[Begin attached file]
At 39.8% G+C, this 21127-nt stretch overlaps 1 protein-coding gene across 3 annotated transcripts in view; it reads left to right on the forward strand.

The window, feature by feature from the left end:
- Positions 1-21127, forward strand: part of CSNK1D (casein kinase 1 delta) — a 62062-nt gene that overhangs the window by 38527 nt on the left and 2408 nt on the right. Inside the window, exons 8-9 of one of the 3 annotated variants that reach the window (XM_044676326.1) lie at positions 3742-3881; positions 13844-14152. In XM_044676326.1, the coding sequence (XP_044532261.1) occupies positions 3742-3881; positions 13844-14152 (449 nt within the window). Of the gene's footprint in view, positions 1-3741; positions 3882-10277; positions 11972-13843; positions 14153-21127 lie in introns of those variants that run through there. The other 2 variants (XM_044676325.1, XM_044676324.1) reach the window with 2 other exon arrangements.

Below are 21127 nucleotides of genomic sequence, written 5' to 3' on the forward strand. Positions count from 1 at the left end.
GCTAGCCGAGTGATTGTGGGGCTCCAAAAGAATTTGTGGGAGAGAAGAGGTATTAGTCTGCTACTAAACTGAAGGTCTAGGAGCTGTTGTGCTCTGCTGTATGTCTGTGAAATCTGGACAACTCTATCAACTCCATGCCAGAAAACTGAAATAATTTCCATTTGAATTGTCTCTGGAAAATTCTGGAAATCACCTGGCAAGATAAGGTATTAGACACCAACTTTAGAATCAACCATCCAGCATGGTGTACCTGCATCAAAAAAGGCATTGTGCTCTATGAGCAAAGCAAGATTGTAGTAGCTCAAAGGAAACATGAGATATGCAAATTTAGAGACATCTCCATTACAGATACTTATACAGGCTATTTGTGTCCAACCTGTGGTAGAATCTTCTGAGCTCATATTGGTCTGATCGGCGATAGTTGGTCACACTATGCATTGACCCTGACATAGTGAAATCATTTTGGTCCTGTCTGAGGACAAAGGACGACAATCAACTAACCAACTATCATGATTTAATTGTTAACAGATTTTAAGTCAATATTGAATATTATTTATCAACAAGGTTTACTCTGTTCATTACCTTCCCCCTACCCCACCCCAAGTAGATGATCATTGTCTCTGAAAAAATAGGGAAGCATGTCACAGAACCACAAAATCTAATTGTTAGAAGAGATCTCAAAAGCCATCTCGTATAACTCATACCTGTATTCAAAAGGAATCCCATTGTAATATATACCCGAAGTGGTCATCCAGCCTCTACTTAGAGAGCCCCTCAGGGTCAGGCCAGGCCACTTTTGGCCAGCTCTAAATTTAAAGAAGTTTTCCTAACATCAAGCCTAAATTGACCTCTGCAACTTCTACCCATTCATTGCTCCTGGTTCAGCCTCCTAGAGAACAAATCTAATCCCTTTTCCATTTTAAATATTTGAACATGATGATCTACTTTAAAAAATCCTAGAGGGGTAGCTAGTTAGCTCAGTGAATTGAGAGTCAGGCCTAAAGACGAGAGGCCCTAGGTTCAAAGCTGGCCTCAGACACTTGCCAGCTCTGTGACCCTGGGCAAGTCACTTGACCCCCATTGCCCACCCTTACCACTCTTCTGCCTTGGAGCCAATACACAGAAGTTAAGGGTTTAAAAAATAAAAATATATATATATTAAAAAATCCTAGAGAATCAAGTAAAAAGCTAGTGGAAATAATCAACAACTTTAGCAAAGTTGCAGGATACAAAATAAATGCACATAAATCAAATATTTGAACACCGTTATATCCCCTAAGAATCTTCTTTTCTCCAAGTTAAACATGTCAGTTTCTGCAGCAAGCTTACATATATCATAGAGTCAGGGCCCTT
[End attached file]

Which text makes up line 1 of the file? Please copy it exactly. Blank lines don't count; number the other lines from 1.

At 39.8% G+C, this 21127-nt stretch overlaps 1 protein-coding gene across 3 annotated transcripts in view; it reads left to right on the forward strand.